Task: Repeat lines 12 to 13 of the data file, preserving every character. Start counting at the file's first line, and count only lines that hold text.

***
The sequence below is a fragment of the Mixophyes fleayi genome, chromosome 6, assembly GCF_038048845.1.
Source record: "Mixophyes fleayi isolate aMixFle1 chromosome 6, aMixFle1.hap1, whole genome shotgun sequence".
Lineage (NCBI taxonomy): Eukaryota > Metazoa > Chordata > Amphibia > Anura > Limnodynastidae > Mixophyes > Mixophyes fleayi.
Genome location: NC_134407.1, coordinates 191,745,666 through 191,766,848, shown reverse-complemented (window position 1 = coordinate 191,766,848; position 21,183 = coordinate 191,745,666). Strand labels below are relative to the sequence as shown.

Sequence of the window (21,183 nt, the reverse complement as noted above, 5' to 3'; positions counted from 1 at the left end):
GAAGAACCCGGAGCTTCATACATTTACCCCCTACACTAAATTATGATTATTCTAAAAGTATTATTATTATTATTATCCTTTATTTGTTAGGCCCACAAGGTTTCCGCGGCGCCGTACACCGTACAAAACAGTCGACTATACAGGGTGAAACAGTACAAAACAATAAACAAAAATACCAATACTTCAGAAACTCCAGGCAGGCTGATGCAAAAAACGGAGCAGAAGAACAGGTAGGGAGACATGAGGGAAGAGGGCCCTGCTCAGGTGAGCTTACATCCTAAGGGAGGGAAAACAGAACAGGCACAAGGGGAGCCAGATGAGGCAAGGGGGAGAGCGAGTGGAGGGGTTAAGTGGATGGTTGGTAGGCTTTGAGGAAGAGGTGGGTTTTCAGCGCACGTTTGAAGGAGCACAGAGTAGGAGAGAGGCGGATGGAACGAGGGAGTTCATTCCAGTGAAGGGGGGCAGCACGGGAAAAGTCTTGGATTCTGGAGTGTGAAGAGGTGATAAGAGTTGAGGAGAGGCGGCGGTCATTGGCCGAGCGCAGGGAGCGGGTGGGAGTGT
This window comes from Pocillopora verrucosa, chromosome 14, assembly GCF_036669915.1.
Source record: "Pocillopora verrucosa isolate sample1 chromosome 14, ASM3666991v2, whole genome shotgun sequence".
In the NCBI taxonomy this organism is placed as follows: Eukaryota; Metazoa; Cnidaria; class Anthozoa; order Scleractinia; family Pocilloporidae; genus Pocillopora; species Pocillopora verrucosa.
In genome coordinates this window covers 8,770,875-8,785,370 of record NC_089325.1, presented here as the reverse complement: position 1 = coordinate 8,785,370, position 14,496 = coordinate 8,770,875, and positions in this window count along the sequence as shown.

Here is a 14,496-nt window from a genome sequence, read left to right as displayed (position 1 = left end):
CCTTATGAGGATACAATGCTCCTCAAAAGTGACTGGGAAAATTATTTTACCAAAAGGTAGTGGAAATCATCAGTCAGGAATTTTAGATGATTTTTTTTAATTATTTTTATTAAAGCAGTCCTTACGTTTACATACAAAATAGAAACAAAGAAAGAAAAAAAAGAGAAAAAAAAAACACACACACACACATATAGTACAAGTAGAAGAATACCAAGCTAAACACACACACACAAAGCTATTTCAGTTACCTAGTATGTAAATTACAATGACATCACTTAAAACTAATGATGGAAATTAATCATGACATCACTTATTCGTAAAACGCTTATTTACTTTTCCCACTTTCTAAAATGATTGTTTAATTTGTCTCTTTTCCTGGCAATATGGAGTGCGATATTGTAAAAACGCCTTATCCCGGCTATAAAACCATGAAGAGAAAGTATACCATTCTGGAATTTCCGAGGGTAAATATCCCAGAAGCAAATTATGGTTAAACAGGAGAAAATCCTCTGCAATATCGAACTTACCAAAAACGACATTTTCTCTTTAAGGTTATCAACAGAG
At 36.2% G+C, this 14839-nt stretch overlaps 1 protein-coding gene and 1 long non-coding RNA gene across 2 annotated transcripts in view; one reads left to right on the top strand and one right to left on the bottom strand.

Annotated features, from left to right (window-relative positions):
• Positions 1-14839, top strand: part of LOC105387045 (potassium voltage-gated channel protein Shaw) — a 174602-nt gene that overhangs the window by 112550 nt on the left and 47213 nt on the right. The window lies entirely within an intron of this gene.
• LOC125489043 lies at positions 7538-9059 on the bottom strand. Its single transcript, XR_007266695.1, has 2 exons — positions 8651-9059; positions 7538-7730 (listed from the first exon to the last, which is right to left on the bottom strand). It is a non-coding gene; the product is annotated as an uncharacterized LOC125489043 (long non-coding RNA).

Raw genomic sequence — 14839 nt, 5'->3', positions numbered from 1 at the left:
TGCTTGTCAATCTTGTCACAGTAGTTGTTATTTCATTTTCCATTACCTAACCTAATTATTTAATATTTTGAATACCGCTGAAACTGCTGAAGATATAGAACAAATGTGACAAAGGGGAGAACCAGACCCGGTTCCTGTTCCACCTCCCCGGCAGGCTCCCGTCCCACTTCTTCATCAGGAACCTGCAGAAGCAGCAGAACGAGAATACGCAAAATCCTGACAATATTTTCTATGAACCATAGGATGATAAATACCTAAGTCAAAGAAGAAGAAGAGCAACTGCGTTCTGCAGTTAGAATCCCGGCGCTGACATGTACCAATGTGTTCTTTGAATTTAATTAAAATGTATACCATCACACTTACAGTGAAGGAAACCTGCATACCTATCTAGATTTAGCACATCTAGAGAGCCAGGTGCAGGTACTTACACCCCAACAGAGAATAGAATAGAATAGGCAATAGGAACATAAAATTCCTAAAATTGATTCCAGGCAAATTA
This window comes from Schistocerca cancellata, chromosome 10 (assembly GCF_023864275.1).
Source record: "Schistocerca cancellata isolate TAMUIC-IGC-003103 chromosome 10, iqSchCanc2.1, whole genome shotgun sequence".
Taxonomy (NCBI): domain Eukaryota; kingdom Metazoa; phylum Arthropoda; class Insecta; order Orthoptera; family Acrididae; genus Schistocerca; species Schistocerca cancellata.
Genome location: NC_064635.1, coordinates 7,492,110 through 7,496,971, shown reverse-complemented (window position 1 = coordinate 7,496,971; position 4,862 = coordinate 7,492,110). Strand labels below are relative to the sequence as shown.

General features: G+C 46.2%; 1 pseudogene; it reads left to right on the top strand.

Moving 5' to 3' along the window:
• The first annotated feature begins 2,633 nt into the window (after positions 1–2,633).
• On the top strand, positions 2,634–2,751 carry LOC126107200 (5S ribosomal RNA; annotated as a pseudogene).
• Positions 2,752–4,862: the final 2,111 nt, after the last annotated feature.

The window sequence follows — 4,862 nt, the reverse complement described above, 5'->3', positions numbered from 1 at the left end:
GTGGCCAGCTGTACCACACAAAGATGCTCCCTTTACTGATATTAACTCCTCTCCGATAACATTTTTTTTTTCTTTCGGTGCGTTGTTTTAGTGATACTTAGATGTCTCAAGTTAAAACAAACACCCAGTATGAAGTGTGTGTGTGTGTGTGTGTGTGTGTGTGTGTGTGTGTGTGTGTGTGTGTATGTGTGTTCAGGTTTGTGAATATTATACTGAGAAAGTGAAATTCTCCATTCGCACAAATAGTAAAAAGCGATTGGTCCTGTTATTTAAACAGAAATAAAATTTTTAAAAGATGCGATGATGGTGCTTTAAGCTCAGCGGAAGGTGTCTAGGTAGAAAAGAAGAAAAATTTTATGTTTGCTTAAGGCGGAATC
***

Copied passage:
CCTTATGAGGATACAATGCTCCTCAAAAGTGACTGGGAAAATTATTTTACCAAAAGGTAGTGGAAATCATCAGTCAGGAATTTTAGATGATTTTTTTTAATTATTTTTATTAAAGCAGTCCTTACGTTTACATACAAAATAGAAACAAAGAAAGAAAAAAAAGAGAAAAAAAAAACACACACACACACATATAGTACAAGTAGAAGAATACCAAGCTAAACACACACACACAAAGCTATTTCAGTTACCTAGTATGTAAATTACAATGACATCACTTAAAACTAATGATGGAAATTAATCATGACATCACTTATTCGTAAAACGCTTATTTACTTTTCCCACTTTCTAAAATGATTGTTTAATTTGTCTCTTTTCCTGGCAATATGGAGTGCGATATTGTAAAAACGCCTTATCCCGGCTATAAAACCATGAAGAGAAAGTATACCATTCTGGAATTTCCGAGGGTAAATATCCCAGAAGCAAATTATGGTTAAACAGGAGAAAATCCTCTGCAATATCGAACTTACCAAAAACGACATTTTCTCTTTAAGGTTATCAACAGAG
At 36.2% G+C, this 14839-nt stretch overlaps 1 protein-coding gene and 1 long non-coding RNA gene across 2 annotated transcripts in view; one reads left to right on the top strand and one right to left on the bottom strand.